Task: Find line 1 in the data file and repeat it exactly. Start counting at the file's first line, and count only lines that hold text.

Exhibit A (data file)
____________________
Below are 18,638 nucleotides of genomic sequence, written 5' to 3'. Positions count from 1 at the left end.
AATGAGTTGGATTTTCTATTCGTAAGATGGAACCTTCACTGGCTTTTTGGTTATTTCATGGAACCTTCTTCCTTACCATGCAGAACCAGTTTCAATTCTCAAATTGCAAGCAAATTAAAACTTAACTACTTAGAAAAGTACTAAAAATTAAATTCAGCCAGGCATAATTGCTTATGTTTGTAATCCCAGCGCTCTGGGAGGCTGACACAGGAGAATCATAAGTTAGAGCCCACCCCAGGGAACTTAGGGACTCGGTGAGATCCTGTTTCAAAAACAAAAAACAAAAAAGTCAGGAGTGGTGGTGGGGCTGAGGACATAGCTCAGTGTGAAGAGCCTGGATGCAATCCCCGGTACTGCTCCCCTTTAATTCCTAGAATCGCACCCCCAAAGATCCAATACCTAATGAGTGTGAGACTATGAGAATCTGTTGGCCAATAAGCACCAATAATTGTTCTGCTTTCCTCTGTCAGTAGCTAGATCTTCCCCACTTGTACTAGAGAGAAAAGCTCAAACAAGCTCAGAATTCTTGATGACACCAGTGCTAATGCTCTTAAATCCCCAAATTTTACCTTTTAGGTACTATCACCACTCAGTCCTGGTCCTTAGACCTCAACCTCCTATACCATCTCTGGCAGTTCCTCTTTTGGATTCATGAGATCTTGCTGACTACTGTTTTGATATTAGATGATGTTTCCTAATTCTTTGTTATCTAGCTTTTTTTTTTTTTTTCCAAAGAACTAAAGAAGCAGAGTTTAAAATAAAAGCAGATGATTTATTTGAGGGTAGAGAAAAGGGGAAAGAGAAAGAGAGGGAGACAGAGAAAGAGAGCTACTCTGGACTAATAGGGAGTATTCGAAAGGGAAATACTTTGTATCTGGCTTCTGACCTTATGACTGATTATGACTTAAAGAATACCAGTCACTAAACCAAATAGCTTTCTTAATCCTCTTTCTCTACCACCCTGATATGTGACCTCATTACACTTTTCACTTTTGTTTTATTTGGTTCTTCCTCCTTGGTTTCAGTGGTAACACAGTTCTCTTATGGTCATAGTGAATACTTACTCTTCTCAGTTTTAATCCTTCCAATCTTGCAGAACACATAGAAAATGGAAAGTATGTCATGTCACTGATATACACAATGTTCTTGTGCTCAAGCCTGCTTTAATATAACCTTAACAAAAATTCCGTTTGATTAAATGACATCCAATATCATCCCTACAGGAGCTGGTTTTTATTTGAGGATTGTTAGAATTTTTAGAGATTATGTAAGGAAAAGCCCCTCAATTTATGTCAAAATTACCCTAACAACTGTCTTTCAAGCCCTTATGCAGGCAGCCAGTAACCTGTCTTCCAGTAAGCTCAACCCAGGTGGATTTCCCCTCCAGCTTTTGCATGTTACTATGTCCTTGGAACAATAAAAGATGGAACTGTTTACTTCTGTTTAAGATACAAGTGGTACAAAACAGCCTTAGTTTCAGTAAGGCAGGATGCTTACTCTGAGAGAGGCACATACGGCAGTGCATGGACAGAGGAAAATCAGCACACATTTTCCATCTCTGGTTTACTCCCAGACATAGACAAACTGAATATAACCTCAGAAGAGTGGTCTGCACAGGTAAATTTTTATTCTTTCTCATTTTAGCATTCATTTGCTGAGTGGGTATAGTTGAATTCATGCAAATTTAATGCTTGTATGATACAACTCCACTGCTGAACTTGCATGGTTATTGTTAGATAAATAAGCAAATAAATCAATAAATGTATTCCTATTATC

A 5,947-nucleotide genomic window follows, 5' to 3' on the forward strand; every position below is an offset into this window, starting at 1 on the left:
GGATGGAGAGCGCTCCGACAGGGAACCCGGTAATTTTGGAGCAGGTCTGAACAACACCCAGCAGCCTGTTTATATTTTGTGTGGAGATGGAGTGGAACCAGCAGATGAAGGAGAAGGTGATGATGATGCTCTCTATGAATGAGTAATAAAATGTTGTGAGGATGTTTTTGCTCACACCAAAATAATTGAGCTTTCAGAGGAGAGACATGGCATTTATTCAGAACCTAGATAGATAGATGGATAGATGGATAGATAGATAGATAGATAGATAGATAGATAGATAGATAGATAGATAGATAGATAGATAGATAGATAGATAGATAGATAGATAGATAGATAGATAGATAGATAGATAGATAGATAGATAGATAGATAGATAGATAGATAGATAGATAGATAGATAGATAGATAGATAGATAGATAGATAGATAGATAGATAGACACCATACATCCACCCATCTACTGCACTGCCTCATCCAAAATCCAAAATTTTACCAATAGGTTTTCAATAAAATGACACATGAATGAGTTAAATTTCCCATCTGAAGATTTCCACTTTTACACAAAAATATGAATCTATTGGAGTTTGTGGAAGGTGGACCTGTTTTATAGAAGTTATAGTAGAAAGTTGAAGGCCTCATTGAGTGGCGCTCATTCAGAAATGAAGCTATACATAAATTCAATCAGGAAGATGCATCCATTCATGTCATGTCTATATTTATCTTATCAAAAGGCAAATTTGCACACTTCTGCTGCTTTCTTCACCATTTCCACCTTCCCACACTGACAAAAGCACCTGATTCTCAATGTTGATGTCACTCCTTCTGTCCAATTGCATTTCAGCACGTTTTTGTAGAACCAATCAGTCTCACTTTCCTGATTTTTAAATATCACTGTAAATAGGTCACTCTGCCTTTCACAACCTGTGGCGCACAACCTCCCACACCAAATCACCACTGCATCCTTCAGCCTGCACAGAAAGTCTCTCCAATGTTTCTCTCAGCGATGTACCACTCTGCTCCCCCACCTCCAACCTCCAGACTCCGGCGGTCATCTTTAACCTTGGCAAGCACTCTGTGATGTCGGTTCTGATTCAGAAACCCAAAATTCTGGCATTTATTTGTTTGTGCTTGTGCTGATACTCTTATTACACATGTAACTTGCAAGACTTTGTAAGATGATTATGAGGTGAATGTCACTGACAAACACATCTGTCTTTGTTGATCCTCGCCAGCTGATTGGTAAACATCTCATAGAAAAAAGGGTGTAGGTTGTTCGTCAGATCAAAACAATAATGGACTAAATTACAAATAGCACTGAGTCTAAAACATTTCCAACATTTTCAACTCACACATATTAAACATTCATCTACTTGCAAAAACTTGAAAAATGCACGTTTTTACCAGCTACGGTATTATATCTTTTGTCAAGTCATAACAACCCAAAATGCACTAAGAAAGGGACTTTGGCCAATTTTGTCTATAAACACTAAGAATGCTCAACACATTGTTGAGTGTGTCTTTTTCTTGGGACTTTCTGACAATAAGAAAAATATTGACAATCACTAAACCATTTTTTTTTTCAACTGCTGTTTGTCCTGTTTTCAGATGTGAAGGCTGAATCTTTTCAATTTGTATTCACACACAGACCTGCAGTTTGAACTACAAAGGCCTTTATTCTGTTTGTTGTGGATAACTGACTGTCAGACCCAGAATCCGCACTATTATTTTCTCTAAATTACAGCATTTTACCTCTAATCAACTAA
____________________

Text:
Below are 18,638 nucleotides of genomic sequence, written 5' to 3'. Positions count from 1 at the left end.